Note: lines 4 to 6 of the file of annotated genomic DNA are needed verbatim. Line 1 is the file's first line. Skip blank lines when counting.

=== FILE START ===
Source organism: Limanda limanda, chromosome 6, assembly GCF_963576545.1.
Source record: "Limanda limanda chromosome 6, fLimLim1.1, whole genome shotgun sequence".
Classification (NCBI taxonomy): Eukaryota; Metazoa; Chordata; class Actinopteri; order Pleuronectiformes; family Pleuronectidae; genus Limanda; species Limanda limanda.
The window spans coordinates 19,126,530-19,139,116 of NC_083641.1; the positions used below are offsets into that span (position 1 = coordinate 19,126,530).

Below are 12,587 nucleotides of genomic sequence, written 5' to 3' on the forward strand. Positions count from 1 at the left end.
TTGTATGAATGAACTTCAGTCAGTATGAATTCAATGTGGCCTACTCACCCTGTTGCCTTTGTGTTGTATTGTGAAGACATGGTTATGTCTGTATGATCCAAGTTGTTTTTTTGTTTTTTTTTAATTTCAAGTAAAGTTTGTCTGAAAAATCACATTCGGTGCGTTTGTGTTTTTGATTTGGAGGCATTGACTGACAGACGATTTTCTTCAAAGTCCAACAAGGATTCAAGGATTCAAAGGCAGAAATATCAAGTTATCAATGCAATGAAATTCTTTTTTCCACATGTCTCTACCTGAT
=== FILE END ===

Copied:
The window spans coordinates 19,126,530-19,139,116 of NC_083641.1; the positions used below are offsets into that span (position 1 = coordinate 19,126,530).

Below are 12,587 nucleotides of genomic sequence, written 5' to 3' on the forward strand. Positions count from 1 at the left end.
TTGTATGAATGAACTTCAGTCAGTATGAATTCAATGTGGCCTACTCACCCTGTTGCCTTTGTGTTGTATTGTGAAGACATGGTTATGTCTGTATGATCCAAGTTGTTTTTTTGTTTTTTTTTAATTTCAAGTAAAGTTTGTCTGAAAAATCACATTCGGTGCGTTTGTGTTTTTGATTTGGAGGCATTGACTGACAGACGATTTTCTTCAAAGTCCAACAAGGATTCAAGGATTCAAAGGCAGAAATATCAAGTTATCAATGCAATGAAATTCTTTTTTCCACATGTCTCTACCTGAT